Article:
Apple take shots at Snooper's Charter

22 December 2015

spy spying Even though Apple have been accused of helping governments to spy on people through special software, that's not stopped them from having a pop at the Government's proposed new surveillance legislation (or, Snooper's Charter).

In response to the Investigatory Powers Bill, Apple have said that the "bill will put law-abiding citizens at risk - not the criminals, hackers and terrorists. The fact is to comply with the Government's proposal, the personal data of millions of law-abiding citizens would be less secure."

If you're bored or confused at the mere mention of this, let us give you the vaguest of ideas of what it is - basically, the Government want to lump all surveillance powers up to date, which means tech companies won't be able to encrypt your messages... so people can spy on them if needed.

Now, of course, some people say they've got nothing to hide and are happy for this to happen, as it will help to catch terrorists and baddies. However, critics say that it won't catch nasty people, and will just let the powers that be listen in on absolutely everyone, which is sinister.

In addition to that, if you weaken encryption, baddies might be able to exploit it, and do you really trust politicians with the keys to the internet's security? You shouldn't - they're almost entirely all idiots.

And so, to Apple, who said that they're not impressed with the bill's lack of clarity when it comes to the encryption of data. Of course, a number of messaging services use encryption to scramble you text, so no-one can look it who shouldn't be, including WhatsApp and Apple's very own iMessage service.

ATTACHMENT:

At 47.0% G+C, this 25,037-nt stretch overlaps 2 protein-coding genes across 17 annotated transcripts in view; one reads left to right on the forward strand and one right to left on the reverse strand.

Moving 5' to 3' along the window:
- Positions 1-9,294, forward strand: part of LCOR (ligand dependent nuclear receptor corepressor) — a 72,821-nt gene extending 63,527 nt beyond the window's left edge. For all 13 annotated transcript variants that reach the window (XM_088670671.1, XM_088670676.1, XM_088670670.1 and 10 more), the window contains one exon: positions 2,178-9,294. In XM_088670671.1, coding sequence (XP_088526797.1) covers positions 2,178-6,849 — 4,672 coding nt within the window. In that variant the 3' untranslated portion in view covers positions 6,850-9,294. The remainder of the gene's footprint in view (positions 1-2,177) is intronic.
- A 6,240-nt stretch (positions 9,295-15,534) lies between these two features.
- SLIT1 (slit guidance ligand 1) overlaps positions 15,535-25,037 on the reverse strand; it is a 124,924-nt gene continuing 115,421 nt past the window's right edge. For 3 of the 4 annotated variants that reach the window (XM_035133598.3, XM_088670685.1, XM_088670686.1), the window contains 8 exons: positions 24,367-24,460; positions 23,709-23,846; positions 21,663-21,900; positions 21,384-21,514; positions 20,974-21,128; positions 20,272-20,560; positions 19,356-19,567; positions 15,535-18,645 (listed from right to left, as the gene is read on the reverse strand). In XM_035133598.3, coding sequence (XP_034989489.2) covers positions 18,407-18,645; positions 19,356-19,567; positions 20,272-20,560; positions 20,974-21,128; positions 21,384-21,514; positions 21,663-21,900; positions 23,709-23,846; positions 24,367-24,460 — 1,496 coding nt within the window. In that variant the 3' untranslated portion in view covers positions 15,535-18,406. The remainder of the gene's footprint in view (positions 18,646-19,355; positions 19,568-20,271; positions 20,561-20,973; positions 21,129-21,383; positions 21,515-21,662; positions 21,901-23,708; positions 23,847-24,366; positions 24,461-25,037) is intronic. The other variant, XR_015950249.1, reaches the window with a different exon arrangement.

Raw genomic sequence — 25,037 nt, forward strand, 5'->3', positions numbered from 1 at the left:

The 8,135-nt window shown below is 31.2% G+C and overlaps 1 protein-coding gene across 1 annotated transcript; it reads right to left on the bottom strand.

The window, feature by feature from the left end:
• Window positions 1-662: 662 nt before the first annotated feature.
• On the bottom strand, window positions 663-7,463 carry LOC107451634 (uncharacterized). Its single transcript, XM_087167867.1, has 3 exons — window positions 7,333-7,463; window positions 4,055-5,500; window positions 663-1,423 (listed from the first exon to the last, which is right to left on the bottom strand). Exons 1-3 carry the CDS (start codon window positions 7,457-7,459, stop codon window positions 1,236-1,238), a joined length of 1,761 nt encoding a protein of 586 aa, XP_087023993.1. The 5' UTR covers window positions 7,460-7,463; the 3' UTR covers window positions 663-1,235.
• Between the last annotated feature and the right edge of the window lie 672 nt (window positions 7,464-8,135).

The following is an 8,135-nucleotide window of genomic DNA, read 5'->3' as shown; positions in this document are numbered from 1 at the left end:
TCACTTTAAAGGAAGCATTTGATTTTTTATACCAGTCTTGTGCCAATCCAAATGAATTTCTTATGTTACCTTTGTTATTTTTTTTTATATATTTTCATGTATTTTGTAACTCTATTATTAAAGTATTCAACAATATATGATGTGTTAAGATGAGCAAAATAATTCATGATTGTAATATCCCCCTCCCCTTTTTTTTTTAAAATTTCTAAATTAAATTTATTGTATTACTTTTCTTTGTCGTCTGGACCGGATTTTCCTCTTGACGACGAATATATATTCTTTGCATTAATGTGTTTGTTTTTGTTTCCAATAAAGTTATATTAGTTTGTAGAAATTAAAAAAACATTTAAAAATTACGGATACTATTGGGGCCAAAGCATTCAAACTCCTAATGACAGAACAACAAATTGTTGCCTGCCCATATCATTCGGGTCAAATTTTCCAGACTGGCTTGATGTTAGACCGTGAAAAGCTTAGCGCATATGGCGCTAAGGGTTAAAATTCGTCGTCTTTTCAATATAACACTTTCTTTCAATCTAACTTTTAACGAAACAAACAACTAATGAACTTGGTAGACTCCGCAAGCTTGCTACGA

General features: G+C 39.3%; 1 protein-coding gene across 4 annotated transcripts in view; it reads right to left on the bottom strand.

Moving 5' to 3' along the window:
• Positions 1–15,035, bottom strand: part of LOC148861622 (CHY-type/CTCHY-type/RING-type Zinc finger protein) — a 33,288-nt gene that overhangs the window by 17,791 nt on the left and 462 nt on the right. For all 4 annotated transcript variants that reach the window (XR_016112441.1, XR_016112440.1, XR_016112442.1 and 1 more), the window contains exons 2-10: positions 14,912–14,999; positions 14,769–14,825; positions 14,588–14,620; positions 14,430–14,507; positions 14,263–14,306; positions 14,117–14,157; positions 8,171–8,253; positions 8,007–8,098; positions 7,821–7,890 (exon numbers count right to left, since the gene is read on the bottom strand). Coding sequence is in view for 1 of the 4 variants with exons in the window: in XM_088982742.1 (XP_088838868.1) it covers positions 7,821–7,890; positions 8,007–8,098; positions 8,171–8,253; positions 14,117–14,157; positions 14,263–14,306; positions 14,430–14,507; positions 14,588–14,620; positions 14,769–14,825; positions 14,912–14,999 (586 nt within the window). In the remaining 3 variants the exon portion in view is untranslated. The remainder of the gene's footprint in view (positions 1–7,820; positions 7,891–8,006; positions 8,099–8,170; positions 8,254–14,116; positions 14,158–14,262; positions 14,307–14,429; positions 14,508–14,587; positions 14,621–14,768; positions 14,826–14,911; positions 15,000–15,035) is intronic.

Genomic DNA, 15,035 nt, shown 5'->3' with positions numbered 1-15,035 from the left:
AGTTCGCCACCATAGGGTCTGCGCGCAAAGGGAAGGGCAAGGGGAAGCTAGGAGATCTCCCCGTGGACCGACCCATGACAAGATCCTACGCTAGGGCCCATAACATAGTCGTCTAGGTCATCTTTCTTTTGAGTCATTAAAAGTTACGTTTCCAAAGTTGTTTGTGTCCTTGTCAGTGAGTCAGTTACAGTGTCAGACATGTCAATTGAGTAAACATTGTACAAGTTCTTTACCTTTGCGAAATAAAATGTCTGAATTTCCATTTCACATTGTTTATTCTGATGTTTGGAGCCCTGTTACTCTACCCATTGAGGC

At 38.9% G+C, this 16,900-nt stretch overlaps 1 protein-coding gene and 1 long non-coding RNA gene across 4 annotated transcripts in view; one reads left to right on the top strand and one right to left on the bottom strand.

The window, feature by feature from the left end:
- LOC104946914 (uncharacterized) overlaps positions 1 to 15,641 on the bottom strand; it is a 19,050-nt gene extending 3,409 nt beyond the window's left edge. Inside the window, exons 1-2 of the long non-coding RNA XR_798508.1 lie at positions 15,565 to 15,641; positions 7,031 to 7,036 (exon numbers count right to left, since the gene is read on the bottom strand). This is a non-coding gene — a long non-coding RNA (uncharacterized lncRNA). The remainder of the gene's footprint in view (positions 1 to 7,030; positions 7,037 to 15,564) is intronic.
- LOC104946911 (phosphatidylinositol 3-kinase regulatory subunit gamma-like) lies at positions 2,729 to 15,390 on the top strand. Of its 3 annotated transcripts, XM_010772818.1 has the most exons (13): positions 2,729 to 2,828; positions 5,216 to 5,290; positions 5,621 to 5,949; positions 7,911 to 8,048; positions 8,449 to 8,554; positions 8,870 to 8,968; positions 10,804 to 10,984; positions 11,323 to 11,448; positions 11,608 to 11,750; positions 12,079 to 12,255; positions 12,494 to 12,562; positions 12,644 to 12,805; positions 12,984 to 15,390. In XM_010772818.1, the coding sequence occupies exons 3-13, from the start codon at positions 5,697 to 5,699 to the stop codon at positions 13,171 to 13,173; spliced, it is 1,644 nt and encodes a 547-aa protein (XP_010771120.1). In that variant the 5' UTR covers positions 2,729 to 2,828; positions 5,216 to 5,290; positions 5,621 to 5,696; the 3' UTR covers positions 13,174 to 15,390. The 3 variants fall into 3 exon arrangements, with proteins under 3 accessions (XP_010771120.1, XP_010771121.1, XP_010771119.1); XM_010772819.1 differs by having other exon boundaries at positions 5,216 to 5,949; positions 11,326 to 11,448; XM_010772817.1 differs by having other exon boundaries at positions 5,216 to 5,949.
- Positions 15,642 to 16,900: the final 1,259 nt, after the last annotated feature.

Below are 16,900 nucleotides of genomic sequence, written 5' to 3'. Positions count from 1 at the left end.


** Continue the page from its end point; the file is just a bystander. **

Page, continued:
They said: "Strong encryption is vital to protecting people from malicious actors. Without strong defence, these attacks have the potential to impose chaos, and threaten our way of life, economic stability and infrastructure."

"This bill threatens to hurt law-abiding citizens in its effort to combat the very few bad actors who have a variety of ways to carry out their attacks. Strong encryption does not eliminate Apple's ability to give law enforcement metadata or other categories of data … the information Apple and other companies provide helps catch criminals and save lives."

The Investigatory Powers Bill joint select committee has until 11th February to go over proposed legislation and the like. Most tech companies are very critical of plans to weaken encryption. Of course, the tech companies themselves aren't always doing nice things with your personal data... so who do you trust?

TOPICS:   Technology   Privacy

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